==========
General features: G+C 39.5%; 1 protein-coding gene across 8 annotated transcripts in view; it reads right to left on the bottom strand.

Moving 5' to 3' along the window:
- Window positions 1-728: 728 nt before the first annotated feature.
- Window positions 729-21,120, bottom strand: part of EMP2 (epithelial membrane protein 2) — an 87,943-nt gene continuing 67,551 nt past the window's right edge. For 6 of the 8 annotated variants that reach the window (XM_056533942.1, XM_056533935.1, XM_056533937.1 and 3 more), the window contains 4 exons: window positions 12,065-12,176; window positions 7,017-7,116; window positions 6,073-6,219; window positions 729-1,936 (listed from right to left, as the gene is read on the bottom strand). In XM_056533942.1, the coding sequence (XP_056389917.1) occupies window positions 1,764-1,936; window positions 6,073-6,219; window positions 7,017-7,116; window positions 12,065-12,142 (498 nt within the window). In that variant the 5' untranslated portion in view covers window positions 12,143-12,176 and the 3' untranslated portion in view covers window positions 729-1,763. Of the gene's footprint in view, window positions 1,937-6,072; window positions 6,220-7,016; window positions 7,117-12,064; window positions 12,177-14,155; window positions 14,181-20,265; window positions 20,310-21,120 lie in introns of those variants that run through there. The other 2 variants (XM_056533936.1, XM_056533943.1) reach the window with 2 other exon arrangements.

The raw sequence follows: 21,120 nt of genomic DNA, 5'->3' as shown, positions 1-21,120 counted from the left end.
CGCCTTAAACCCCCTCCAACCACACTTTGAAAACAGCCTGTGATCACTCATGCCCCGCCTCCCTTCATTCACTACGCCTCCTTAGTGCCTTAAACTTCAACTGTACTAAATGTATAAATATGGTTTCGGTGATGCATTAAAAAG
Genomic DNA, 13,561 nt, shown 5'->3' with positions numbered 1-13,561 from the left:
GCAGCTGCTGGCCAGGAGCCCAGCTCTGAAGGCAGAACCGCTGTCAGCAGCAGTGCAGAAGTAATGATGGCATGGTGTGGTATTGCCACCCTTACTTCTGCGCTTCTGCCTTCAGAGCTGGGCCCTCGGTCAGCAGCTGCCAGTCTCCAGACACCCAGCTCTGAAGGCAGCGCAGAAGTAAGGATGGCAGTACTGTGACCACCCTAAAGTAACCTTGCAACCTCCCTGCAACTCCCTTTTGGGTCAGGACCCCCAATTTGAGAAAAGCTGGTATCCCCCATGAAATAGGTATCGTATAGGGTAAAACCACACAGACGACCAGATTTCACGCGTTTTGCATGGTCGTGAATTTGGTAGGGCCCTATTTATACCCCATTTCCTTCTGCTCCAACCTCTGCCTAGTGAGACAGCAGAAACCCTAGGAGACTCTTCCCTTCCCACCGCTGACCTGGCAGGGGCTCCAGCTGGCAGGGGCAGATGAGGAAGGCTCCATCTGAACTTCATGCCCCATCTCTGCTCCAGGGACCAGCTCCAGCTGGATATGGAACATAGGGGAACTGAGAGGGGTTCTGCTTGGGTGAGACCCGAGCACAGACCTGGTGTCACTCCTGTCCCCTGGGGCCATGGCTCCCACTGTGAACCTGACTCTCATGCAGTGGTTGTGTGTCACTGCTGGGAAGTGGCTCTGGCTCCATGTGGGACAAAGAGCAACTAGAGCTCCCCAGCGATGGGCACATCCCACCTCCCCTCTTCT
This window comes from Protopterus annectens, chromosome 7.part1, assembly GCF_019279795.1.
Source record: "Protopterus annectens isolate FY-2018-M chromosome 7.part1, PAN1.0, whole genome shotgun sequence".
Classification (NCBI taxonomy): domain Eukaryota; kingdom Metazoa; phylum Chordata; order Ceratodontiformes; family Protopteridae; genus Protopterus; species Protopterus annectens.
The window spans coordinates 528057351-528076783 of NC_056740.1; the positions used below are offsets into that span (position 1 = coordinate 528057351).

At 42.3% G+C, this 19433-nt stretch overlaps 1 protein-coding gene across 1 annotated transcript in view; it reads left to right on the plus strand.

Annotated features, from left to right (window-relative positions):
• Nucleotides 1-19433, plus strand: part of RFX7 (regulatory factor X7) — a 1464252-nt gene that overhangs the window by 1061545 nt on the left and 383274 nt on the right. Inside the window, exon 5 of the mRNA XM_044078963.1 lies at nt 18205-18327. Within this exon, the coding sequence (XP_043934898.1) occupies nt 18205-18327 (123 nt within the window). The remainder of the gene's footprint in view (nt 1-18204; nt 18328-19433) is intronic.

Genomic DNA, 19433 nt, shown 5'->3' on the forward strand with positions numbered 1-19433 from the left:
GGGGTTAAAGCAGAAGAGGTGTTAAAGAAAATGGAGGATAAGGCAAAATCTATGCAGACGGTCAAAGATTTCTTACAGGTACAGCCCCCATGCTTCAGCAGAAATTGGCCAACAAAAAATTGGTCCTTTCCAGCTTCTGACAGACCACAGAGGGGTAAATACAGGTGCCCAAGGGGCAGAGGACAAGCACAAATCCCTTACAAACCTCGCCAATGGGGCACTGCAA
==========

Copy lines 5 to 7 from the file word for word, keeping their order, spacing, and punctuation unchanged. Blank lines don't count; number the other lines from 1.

The raw sequence follows: 21,120 nt of genomic DNA, 5'->3' as shown, positions 1-21,120 counted from the left end.
CGCCTTAAACCCCCTCCAACCACACTTTGAAAACAGCCTGTGATCACTCATGCCCCGCCTCCCTTCATTCACTACGCCTCCTTAGTGCCTTAAACTTCAACTGTACTAAATGTATAAATATGGTTTCGGTGATGCATTAAAAAG
Genomic DNA, 13,561 nt, shown 5'->3' with positions numbered 1-13,561 from the left: